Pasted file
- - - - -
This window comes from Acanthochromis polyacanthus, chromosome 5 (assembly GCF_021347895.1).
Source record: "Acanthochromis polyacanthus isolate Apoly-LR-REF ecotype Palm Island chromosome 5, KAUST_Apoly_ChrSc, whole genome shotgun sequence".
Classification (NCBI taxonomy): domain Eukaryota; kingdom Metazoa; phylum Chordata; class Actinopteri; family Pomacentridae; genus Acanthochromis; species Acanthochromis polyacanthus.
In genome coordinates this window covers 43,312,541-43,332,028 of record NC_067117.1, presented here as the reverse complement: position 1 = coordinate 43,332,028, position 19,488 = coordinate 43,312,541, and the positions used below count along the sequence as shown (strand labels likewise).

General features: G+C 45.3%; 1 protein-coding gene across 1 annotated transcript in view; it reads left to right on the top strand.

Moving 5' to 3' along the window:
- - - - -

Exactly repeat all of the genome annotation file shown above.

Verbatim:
This window comes from Acanthochromis polyacanthus, chromosome 5 (assembly GCF_021347895.1).
Source record: "Acanthochromis polyacanthus isolate Apoly-LR-REF ecotype Palm Island chromosome 5, KAUST_Apoly_ChrSc, whole genome shotgun sequence".
Classification (NCBI taxonomy): domain Eukaryota; kingdom Metazoa; phylum Chordata; class Actinopteri; family Pomacentridae; genus Acanthochromis; species Acanthochromis polyacanthus.
In genome coordinates this window covers 43,312,541-43,332,028 of record NC_067117.1, presented here as the reverse complement: position 1 = coordinate 43,332,028, position 19,488 = coordinate 43,312,541, and the positions used below count along the sequence as shown (strand labels likewise).

General features: G+C 45.3%; 1 protein-coding gene across 1 annotated transcript in view; it reads left to right on the top strand.

Moving 5' to 3' along the window: